Meningococcal disease is almost 12 times more likely to occur in a child whose mother is pregnant, possibly due to hormonal alterations in the mucosal barriers of pregnant women that predispose them to carry the bacteria.
Elske van Gils and her colleagues at the University of Amsterdam examined family composition in 176 hospitalized children (mean age about 4 years); 88 were admitted with confirmed meningococcal disease and 88 for other reasons, mostly surgery.
Among the meningococcal cases, 17 (19%) of mothers were pregnant during the hospitalization, 6 were in their first or second trimester, and the rest were in their third trimester (Pediatrics 2005;115:590–3).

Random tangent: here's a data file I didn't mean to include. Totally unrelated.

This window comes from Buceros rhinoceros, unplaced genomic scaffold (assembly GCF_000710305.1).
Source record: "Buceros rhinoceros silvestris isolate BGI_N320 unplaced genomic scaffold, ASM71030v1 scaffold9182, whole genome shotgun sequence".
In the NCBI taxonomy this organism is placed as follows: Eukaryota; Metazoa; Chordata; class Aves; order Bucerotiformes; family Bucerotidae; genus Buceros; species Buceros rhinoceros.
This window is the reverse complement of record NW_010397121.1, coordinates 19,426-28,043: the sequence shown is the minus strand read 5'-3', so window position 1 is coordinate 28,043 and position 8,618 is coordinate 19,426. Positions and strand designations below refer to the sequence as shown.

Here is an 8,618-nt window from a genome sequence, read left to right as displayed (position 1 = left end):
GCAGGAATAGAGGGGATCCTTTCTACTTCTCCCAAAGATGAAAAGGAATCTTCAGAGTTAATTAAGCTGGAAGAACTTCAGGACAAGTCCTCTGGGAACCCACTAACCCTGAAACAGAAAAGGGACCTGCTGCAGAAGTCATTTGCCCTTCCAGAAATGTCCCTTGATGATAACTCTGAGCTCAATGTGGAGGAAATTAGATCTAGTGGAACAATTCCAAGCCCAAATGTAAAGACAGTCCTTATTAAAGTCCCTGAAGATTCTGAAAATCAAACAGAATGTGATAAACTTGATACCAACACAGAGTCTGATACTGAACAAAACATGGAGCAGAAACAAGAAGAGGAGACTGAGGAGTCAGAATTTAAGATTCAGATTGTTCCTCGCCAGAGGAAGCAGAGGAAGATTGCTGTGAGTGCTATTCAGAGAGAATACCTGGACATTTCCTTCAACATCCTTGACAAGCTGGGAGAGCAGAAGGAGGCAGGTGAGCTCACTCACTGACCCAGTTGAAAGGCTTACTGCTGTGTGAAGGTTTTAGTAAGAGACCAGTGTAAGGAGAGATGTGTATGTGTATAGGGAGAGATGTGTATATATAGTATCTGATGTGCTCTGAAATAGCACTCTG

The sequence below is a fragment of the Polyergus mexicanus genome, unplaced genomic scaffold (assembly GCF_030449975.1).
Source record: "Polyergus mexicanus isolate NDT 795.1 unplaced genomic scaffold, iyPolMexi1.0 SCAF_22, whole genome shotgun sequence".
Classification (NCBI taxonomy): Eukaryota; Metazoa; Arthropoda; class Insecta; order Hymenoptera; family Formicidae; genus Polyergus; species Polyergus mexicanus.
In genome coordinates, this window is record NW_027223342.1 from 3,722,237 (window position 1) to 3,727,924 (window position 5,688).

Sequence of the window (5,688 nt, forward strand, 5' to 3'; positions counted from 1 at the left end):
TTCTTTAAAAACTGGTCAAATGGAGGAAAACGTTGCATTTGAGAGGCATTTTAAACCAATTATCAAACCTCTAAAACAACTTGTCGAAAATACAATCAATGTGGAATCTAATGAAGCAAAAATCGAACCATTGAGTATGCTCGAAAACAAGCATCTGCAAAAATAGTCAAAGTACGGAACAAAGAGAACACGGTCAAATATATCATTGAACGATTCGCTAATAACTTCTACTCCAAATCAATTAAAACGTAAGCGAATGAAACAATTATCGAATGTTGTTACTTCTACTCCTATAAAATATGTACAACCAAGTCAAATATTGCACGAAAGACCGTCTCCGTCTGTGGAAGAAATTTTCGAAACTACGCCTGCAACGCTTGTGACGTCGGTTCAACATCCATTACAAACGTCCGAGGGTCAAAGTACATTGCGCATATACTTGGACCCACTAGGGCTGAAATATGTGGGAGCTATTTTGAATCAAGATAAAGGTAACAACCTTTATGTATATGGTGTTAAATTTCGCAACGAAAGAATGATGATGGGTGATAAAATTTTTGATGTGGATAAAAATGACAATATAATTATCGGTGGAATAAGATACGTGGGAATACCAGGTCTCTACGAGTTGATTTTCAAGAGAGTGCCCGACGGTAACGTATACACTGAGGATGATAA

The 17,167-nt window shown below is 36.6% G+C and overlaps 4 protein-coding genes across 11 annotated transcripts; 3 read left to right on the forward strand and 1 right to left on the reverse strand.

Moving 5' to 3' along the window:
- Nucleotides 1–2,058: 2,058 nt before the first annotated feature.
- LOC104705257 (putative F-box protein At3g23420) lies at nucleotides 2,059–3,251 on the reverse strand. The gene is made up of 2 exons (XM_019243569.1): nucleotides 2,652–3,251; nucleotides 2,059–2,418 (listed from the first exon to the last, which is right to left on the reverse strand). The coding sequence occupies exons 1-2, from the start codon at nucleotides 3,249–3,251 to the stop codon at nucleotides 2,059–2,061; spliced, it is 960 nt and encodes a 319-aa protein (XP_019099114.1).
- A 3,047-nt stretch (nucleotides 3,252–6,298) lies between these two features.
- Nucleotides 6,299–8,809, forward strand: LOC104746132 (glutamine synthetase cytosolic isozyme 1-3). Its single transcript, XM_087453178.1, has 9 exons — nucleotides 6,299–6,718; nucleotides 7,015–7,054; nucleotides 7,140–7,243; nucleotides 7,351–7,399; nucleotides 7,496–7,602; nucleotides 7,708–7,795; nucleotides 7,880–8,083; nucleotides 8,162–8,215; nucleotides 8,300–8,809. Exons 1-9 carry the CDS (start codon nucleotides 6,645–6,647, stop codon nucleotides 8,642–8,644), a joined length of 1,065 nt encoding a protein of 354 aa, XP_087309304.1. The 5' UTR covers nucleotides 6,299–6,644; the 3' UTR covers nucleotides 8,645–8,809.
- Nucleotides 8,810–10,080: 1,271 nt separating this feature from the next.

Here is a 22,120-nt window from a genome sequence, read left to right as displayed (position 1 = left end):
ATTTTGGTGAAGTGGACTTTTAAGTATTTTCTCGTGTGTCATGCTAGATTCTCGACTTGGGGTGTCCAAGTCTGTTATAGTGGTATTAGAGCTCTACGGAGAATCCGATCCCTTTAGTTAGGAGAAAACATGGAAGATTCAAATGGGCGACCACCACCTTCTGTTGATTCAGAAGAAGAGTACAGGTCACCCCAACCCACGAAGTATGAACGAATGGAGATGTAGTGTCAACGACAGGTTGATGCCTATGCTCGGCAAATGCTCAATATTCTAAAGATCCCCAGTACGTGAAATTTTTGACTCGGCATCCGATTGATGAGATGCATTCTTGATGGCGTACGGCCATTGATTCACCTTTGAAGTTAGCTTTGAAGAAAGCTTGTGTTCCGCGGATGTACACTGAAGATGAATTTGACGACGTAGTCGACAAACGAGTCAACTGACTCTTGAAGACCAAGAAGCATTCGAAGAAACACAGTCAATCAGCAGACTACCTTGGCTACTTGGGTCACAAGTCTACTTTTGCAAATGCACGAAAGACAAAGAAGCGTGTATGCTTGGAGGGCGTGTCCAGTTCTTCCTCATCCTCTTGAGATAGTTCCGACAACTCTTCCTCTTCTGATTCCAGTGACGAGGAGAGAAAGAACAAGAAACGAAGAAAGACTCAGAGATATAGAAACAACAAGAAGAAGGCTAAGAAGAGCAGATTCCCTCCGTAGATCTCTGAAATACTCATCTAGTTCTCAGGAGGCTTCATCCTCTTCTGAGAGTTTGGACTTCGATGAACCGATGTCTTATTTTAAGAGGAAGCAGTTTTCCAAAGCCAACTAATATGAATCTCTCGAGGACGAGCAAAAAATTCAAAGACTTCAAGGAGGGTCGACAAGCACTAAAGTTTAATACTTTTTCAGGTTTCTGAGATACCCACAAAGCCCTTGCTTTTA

Among the controls, only 2 (2%) of mothers were pregnant. Pregnancy was associated with an increased odds ratio of 11.7, multivariate analysis showed.
Other studies have found that meningococcal infections in children are related to maternal carriage. The authors hypothesized that pregnant women may have increased or prolonged carriage rates.